Entity Tags: Royce Lamberth, Shuyeb Mossa Jokhan, Catcher’s Mitt, Robert G. Wright, Jr., Zacarias Moussaoui, Raed Hijazi, Mohammad Salah, Federal Bureau of Investigation, Al-Qaeda, Adnan Shukrijumah, Central Intelligence Agency, Nabil al-Marabh, Ken Williams, Imran Mandhai, Foreign Intelligence Surveillance Act

Timeline Tags: Complete 911 Timeline, 9/11 Timeline

At the trial of al-Qaeda operatives accused of participating in the 1998 US African embassy bombings, it is disclosed that an unnamed al-Qaeda operative had requested information about air traffic control procedures. This information is provided to the FBI by a co-operating witness, L’Houssaine Kherchtou (see Summer 2000), and is mentioned by prosecutor Patrick Fitzgerald, who says that Kherchtou “observed an Egyptian person who was not a pilot debriefing a friend of his, Ihab Ali [Nawawi], about how air traffic control works and what people say over the air traffic control system, and it was his belief that there might have been a plan to send a pilot to Saudi Arabia or someone familiar with that to monitor the air traffic communications so they could possibly attack an airplane.” Nawawi is a Florida-based al-Qaeda operative and pilot who is arrested in 1999 (see May 18, 1999). The identity of the Egyptian is not disclosed, although both Kherchtou and Nawawi are associates of former Egyptian army officer Ali Mohamed, who used Kherchtou’s apartment to plot the Nairobi embassy bombing (see Late 1993-Late 1994 and January 1998). [United States of America v. Usama bin Laden, et al., Day 8, 2/21/2001] Mohamed also conducted surveillance of airports in the early 1980s with a view to hijacking an airliner, and subsequently worked as a security adviser to Egyptair, where he had access to the latest anti-hijacking measures. [Lance, 2006, pp. 11-12] Jack Cloonan, one of the FBI agents who debriefed Kherchtou, will later receive the Phoenix Memo (see July 27, 2001 or Shortly After), which states that an inordinate amount of bin Laden-related individuals are learning to fly in the US (see July 10, 2001). [American Prospect, 6/19/2005] However, he will not apparently make the connection between the memo’s premise and the information from Kherchtou.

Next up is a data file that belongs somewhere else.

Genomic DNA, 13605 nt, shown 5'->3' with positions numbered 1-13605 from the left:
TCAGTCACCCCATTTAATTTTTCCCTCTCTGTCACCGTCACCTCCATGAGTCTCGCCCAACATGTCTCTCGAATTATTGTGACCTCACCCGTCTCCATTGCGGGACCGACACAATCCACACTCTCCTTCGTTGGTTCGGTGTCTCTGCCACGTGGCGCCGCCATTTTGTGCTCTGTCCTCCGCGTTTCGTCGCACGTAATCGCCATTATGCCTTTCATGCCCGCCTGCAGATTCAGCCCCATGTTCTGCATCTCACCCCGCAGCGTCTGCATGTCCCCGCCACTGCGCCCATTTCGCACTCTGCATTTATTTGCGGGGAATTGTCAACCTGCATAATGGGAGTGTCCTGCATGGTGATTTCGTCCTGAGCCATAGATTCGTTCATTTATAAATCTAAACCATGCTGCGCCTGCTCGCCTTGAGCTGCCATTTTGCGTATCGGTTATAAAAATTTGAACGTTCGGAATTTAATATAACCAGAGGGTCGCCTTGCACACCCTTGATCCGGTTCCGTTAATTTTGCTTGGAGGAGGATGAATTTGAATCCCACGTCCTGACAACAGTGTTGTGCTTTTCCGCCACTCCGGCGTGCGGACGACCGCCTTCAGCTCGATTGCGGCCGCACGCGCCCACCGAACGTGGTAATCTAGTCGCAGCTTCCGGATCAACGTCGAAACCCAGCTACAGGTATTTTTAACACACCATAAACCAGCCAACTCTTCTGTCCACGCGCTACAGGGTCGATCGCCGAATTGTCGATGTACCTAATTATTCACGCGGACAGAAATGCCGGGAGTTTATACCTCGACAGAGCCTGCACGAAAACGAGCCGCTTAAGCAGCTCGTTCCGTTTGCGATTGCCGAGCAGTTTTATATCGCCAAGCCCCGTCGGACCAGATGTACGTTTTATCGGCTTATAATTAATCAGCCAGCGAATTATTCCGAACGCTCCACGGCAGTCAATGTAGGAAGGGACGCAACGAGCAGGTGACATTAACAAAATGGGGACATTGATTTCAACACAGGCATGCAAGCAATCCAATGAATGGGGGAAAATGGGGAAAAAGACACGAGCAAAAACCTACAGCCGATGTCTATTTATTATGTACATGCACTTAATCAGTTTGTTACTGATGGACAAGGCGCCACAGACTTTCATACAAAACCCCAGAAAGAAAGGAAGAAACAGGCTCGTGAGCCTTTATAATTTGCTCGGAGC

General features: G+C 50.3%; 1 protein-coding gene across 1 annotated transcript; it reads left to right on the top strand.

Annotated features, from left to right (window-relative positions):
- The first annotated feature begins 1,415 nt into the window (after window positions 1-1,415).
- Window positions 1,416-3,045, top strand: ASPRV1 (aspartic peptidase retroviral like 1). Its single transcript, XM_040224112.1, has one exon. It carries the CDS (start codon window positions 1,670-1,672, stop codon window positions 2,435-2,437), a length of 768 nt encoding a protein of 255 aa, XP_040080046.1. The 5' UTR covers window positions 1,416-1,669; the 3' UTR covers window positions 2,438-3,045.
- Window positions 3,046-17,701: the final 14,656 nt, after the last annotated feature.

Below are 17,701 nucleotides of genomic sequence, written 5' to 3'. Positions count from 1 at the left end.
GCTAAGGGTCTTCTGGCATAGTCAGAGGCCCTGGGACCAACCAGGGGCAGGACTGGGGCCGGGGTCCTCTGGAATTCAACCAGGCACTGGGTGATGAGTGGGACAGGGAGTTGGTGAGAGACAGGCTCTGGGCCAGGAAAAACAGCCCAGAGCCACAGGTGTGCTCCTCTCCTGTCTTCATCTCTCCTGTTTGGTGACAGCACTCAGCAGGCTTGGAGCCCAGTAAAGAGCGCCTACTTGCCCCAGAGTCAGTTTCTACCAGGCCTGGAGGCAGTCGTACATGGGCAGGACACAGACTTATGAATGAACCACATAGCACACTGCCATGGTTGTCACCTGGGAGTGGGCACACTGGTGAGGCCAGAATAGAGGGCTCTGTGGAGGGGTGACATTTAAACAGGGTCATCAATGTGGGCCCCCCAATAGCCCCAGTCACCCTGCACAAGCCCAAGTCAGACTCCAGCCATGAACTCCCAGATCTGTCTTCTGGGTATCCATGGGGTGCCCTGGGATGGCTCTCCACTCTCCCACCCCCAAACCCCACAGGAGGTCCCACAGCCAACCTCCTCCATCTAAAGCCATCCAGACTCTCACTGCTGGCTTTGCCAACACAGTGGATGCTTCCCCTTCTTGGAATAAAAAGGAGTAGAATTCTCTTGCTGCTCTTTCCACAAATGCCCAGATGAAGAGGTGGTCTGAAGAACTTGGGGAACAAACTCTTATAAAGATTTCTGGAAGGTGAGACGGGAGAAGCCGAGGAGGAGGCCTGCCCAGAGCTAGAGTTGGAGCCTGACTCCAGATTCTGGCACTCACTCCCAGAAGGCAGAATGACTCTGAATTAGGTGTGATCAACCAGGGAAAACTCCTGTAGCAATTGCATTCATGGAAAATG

Entity Tags: Patrick J. Fitzgerald, L’Houssaine Kherchtou, Federal Bureau of Investigation, Jack Cloonan

Timeline Tags: Complete 911 Timeline, 9/11 Timeline

During the first presidential debate between George W. Bush (R-TX) and Al Gore (D-TN), Bush accuses Gore of advocating a policy of aggressive foreign interventionism, a policy Gore does not support, but which Bush does (see December 2, 1999 and Spring 2000). “The vice president and I have a disagreement about the use of troops,” Bush says. “He believes in nation-building. I would be very careful about using our troops as nation builders” (see March 19, 2003). (Apparently, Bush is conflating the idea of foreign interventionism with the concept of nation building, two somewhat different concepts.) [Unger, 2007, pp. 175-176] Bush will reiterate the claim in the next presidential debate (see October 11, 2000).

Entity Tags: George W. Bush, Albert Arnold (“Al”) Gore, Jr.

Timeline Tags: Events Leading to Iraq Invasion, US International Relations

October 12, 2000: USS Cole Bombed by Al-Qaeda